His career as a chess journalist seems to have started when he took over editing the chess column in the Bradford Observer Budget from Daniel Yarnton Mills when Mills went to Manchester, but his main source of income then was presumably from teaching foreign languages. (Joseph Algernon Woollard took over the column after Hartwig Cassel’s departure to New York.)
Not only was he developing an interest in chess journalism, but he was also becoming something of a chess entrepreneur, engineering matches and events. He brought about the match between Joseph Henry Blackburne and Isidor Gunsberg, in Bradford, in 1887. He seems also to have been involved in preliminary arrangements for the BCA’s international tournament at Bradford in 1888 for which Isaac McIntyre Brown was the secretary.
As described above, in 1889 he accompanied Isidor Gunsberg to Havana to report on the Chigorin-Gunsberg match, leading to him taking up residence in the United States.
In New York, besides working for the New Yorker Staats Zeitung, he wrote a chess column on Sundays in the New York Sun, and also wrote in the New York Tribune.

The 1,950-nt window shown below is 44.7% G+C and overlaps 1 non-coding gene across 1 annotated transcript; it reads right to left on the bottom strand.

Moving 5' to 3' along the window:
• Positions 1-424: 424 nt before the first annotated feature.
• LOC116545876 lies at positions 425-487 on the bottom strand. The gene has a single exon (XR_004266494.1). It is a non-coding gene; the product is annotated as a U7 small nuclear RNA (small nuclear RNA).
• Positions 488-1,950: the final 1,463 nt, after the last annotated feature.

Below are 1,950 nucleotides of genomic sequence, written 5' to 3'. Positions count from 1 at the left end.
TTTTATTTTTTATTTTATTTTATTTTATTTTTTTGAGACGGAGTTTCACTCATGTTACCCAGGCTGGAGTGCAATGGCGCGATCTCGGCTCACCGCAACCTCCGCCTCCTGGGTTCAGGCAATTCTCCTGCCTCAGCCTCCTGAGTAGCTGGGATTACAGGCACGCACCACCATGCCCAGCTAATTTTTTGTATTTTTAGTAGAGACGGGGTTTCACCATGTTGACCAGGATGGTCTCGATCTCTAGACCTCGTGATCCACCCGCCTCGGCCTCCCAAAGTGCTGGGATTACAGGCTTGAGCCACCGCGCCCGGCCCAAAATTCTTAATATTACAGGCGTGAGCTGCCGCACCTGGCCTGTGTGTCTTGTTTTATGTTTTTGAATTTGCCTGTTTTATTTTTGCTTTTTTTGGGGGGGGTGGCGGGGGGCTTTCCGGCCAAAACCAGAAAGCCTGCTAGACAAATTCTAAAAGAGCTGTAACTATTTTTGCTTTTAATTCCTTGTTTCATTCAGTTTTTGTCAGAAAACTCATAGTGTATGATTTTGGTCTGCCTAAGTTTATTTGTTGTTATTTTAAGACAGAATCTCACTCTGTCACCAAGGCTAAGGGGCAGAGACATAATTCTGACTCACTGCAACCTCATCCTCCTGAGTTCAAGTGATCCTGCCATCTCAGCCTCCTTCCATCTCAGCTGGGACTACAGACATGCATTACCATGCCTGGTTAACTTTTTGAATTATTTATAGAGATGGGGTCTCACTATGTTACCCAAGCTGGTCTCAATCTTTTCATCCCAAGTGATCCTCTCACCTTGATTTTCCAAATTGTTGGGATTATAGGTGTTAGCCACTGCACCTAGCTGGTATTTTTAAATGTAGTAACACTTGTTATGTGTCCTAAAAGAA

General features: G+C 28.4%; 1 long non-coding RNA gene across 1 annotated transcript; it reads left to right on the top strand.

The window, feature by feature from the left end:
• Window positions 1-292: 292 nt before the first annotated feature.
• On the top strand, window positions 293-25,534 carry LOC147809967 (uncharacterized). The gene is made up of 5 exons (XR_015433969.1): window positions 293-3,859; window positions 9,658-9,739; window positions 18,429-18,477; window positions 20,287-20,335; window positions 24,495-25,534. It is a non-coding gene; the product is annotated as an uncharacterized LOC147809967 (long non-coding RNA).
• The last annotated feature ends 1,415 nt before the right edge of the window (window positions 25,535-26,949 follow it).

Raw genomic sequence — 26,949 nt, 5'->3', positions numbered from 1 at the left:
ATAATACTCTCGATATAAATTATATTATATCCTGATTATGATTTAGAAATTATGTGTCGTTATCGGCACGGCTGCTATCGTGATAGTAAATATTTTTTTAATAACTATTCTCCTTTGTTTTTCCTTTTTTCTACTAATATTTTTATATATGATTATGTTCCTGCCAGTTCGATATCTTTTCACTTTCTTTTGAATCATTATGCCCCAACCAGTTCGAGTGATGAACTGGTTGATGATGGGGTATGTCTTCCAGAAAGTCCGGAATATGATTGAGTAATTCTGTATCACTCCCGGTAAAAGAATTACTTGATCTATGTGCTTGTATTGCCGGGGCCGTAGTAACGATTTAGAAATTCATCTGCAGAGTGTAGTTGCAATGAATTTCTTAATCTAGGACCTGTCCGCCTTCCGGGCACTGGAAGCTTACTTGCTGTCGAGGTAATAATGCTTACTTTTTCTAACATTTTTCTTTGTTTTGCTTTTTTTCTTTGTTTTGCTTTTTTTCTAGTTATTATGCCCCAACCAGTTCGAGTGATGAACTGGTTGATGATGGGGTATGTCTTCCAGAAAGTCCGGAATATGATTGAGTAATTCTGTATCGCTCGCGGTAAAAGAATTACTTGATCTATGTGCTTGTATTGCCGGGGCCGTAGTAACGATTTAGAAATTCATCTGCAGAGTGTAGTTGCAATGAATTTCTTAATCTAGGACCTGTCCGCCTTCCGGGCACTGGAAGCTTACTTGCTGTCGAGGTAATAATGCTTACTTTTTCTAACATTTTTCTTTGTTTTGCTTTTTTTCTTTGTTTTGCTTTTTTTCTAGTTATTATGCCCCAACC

He was instrumental in getting the Staats Zeitung to present a trophy for competition between clubs of New York State, and was instrumental in the institution of the Rice Trophy.
He organised the first transatlantic cable match, in 1895, between Manhattan Chess Club and London’s British Chess Club. This led to the series of regular Anglo-American cable matches. In this connection he is said to be the inventor of the code system used for chess played by cable. He also dreamt up the idea of a transatlantic inter-varsity cable match.
In 1898 the American Chess Magazine printed a cartoon which featured him in the context of him being a chess organiser
With Hermann Helms, Hartwig Cassel edited the American Chess Bulletin, the first issue of which was published in 1904.
It has been suggested that the value of his contribution to stimulating interest in chess in the United States has not been fully recognised.
Copyright © 2012, 2014 Stephen John Mann
Census information is copyright of The National Archive, see UK Census Information